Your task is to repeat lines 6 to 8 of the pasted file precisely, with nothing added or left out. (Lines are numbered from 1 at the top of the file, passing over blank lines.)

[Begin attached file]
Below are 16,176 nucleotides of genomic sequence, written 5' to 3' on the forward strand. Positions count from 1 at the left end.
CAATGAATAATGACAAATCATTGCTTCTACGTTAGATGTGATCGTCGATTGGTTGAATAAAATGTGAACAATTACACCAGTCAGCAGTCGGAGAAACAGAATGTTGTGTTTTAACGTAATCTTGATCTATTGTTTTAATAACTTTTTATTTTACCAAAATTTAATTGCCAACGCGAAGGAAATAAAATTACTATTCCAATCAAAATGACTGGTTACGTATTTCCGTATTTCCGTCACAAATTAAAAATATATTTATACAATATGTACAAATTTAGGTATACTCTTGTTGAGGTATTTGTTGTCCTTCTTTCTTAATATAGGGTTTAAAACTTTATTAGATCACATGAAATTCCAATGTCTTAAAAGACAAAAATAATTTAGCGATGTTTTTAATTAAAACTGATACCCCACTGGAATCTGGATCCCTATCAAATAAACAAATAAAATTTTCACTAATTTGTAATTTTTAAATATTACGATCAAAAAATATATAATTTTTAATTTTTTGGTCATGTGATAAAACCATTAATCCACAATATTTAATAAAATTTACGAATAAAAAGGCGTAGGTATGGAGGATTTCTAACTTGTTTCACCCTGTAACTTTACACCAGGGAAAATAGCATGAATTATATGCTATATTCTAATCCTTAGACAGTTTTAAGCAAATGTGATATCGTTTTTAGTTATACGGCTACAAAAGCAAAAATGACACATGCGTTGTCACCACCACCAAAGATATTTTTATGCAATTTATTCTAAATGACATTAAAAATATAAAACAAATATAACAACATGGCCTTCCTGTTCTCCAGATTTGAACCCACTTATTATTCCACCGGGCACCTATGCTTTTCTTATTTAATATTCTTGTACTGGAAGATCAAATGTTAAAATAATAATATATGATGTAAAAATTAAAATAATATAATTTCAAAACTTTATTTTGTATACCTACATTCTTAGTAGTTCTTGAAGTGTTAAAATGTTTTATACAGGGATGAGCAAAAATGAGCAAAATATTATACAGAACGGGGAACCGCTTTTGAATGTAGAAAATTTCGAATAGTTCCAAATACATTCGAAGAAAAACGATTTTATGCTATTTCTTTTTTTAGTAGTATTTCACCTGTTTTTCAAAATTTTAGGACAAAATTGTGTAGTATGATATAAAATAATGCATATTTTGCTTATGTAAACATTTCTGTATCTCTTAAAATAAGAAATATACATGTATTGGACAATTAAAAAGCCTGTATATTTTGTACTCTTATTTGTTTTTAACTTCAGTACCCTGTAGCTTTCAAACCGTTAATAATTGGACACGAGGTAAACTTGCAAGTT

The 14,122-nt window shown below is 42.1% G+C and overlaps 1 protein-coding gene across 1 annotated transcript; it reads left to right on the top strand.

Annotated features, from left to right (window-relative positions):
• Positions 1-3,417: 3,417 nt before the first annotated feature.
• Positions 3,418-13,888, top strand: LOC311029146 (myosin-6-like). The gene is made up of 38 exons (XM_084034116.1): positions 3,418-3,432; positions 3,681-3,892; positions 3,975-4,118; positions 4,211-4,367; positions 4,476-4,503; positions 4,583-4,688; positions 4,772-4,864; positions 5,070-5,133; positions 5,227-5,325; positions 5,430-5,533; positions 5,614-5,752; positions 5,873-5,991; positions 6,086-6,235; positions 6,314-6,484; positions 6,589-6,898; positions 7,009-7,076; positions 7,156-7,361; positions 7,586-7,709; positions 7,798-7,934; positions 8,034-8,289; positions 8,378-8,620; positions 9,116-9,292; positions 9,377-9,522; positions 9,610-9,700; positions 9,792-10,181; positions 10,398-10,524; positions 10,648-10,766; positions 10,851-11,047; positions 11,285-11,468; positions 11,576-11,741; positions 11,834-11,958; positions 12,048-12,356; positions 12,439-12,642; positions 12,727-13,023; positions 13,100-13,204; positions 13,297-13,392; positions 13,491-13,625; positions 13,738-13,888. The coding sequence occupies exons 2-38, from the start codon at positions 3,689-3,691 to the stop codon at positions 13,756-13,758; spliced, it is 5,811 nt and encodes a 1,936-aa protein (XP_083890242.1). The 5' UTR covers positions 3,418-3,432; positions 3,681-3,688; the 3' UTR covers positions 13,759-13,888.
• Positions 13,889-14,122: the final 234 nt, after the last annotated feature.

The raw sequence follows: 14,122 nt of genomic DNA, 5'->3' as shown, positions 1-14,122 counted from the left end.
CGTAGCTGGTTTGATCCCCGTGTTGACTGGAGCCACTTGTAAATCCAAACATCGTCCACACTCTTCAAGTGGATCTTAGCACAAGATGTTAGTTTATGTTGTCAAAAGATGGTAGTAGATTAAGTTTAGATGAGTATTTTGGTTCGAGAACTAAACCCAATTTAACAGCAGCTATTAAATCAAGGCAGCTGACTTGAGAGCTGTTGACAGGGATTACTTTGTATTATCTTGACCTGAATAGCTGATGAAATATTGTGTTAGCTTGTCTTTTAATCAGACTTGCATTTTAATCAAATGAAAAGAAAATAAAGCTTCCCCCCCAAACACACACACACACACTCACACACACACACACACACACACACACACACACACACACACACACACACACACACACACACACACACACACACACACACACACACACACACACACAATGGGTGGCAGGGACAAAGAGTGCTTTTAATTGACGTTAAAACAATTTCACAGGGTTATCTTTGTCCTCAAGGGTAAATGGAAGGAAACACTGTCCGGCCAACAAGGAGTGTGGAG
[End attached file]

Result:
• Positions 3,418-13,888, top strand: LOC311029146 (myosin-6-like). The gene is made up of 38 exons (XM_084034116.1): positions 3,418-3,432; positions 3,681-3,892; positions 3,975-4,118; positions 4,211-4,367; positions 4,476-4,503; positions 4,583-4,688; positions 4,772-4,864; positions 5,070-5,133; positions 5,227-5,325; positions 5,430-5,533; positions 5,614-5,752; positions 5,873-5,991; positions 6,086-6,235; positions 6,314-6,484; positions 6,589-6,898; positions 7,009-7,076; positions 7,156-7,361; positions 7,586-7,709; positions 7,798-7,934; positions 8,034-8,289; positions 8,378-8,620; positions 9,116-9,292; positions 9,377-9,522; positions 9,610-9,700; positions 9,792-10,181; positions 10,398-10,524; positions 10,648-10,766; positions 10,851-11,047; positions 11,285-11,468; positions 11,576-11,741; positions 11,834-11,958; positions 12,048-12,356; positions 12,439-12,642; positions 12,727-13,023; positions 13,100-13,204; positions 13,297-13,392; positions 13,491-13,625; positions 13,738-13,888. The coding sequence occupies exons 2-38, from the start codon at positions 3,689-3,691 to the stop codon at positions 13,756-13,758; spliced, it is 5,811 nt and encodes a 1,936-aa protein (XP_083890242.1). The 5' UTR covers positions 3,418-3,432; positions 3,681-3,688; the 3' UTR covers positions 13,759-13,888.
• Positions 13,889-14,122: the final 234 nt, after the last annotated feature.

The raw sequence follows: 14,122 nt of genomic DNA, 5'->3' as shown, positions 1-14,122 counted from the left end.